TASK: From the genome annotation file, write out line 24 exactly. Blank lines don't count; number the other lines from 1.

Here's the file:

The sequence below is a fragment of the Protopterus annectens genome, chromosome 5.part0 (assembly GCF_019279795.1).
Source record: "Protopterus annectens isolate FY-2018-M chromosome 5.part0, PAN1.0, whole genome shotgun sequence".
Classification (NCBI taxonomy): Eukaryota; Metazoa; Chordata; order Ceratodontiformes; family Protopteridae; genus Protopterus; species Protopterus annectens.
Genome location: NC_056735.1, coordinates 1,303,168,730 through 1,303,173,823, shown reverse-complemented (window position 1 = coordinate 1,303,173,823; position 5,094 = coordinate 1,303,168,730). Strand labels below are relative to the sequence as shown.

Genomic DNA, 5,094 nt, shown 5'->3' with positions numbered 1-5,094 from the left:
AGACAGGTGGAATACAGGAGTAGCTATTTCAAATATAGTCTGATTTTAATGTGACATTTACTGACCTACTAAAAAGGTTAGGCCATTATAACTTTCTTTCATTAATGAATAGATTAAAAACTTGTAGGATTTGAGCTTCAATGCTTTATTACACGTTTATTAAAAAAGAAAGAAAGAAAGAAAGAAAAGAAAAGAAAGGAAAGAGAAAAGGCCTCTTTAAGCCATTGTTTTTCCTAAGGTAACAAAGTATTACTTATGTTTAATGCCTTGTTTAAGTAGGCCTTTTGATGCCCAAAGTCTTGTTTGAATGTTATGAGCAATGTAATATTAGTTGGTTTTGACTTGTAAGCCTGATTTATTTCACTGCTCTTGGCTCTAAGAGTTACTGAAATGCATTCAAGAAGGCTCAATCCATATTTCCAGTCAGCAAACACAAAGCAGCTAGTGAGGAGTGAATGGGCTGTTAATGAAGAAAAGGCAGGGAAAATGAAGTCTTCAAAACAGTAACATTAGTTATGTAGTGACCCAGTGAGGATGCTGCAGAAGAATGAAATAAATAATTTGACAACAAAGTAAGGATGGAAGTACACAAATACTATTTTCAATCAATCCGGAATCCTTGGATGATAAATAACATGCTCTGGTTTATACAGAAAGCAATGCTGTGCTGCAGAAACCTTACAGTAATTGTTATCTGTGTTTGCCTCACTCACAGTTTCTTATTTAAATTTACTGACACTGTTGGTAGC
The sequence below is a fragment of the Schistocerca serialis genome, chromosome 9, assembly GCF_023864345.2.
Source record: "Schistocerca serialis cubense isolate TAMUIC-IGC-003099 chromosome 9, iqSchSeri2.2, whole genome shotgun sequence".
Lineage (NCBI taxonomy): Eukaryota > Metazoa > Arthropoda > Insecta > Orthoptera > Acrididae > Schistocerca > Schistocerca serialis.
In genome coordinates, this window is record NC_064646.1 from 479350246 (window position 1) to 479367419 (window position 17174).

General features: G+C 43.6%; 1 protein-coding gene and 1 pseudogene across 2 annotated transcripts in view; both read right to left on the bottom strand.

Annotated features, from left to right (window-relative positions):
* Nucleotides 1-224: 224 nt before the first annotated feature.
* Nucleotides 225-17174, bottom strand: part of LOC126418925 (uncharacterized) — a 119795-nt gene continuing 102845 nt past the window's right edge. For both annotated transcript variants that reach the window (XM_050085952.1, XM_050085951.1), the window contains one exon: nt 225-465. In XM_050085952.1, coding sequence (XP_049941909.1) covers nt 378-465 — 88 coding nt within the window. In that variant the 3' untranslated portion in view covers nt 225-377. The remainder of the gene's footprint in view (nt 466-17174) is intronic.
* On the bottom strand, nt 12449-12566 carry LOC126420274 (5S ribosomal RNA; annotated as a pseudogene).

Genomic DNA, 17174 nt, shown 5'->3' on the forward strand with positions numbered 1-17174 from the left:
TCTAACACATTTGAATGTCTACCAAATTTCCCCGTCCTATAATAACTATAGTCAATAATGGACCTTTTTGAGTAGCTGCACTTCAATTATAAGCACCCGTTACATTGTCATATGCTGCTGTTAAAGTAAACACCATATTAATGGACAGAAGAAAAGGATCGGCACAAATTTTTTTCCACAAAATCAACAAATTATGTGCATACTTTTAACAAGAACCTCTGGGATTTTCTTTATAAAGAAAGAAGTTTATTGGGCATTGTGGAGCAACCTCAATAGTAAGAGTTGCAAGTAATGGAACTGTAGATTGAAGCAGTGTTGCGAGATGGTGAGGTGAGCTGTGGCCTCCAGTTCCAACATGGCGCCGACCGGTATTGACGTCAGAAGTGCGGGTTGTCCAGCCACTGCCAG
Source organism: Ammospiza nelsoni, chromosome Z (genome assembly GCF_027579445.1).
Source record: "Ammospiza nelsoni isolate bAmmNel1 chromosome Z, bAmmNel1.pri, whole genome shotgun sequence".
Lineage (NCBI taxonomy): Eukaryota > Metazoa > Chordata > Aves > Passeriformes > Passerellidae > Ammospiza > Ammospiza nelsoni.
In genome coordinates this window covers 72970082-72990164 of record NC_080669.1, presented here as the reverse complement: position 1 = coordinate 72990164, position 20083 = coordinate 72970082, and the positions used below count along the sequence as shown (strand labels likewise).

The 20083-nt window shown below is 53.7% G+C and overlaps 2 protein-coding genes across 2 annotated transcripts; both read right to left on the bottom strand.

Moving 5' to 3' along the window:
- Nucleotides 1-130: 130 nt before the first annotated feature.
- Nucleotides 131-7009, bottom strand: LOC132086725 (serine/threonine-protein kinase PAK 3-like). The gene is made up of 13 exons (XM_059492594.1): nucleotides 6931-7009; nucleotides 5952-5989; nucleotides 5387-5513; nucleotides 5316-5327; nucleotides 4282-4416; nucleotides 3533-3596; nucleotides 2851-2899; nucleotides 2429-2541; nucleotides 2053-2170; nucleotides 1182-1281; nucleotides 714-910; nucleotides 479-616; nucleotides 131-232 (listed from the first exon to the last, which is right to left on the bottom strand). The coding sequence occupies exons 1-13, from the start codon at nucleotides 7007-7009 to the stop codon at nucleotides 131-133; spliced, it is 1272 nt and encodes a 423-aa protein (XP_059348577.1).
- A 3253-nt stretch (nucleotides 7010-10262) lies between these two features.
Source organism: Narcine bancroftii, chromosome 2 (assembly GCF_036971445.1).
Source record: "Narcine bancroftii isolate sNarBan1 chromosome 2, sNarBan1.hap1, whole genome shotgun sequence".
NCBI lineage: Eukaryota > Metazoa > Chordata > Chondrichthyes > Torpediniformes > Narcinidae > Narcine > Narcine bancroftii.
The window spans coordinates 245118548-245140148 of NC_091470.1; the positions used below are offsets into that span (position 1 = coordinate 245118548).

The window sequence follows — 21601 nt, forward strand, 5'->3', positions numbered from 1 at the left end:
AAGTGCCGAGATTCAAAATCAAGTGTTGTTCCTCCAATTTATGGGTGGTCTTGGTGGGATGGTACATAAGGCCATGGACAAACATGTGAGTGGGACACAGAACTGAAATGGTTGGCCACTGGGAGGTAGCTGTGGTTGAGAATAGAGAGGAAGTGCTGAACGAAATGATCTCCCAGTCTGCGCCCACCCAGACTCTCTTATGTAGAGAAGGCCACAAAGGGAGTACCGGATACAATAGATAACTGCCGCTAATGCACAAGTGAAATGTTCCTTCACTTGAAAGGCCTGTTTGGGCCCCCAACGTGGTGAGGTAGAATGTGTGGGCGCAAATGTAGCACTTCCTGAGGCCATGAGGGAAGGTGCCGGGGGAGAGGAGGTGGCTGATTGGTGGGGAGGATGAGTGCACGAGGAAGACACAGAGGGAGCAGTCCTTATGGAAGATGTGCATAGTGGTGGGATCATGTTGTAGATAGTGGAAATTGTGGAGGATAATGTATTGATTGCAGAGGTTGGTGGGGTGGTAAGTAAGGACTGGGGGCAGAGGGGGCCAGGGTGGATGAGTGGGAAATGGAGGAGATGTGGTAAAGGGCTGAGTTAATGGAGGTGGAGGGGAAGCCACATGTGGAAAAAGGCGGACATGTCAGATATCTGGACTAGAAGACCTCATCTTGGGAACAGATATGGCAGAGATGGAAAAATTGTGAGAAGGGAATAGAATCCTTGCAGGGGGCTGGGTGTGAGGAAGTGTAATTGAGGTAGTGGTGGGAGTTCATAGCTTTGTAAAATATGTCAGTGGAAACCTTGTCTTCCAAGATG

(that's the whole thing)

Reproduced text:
- Nucleotides 1-130: 130 nt before the first annotated feature.